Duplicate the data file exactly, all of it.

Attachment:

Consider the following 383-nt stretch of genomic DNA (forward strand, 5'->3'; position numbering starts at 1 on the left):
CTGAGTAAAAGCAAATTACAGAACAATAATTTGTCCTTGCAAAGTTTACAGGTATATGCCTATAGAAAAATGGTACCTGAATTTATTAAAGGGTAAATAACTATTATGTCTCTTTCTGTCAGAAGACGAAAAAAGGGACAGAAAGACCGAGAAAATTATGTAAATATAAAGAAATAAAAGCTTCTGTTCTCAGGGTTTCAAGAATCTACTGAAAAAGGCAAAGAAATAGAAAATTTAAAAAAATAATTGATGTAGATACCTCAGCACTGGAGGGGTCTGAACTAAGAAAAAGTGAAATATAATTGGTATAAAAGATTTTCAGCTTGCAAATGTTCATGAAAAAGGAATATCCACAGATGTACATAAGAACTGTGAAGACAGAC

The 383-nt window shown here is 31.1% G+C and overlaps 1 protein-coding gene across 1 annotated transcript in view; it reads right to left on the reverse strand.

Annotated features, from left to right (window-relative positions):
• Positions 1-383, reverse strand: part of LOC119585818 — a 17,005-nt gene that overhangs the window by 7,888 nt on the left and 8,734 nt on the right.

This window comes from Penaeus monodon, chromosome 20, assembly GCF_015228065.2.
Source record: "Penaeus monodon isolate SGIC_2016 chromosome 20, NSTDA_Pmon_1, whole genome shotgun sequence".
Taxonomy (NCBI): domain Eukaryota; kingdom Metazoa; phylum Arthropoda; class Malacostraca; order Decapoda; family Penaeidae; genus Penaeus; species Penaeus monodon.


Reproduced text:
Consider the following 383-nt stretch of genomic DNA (forward strand, 5'->3'; position numbering starts at 1 on the left):
CTGAGTAAAAGCAAATTACAGAACAATAATTTGTCCTTGCAAAGTTTACAGGTATATGCCTATAGAAAAATGGTACCTGAATTTATTAAAGGGTAAATAACTATTATGTCTCTTTCTGTCAGAAGACGAAAAAAGGGACAGAAAGACCGAGAAAATTATGTAAATATAAAGAAATAAAAGCTTCTGTTCTCAGGGTTTCAAGAATCTACTGAAAAAGGCAAAGAAATAGAAAATTTAAAAAAATAATTGATGTAGATACCTCAGCACTGGAGGGGTCTGAACTAAGAAAAAGTGAAATATAATTGGTATAAAAGATTTTCAGCTTGCAAATGTTCATGAAAAAGGAATATCCACAGATGTACATAAGAACTGTGAAGACAGAC

The 383-nt window shown here is 31.1% G+C and overlaps 1 protein-coding gene across 1 annotated transcript in view; it reads right to left on the reverse strand.

Annotated features, from left to right (window-relative positions):
• Positions 1-383, reverse strand: part of LOC119585818 — a 17,005-nt gene that overhangs the window by 7,888 nt on the left and 8,734 nt on the right.

This window comes from Penaeus monodon, chromosome 20, assembly GCF_015228065.2.
Source record: "Penaeus monodon isolate SGIC_2016 chromosome 20, NSTDA_Pmon_1, whole genome shotgun sequence".
Taxonomy (NCBI): domain Eukaryota; kingdom Metazoa; phylum Arthropoda; class Malacostraca; order Decapoda; family Penaeidae; genus Penaeus; species Penaeus monodon.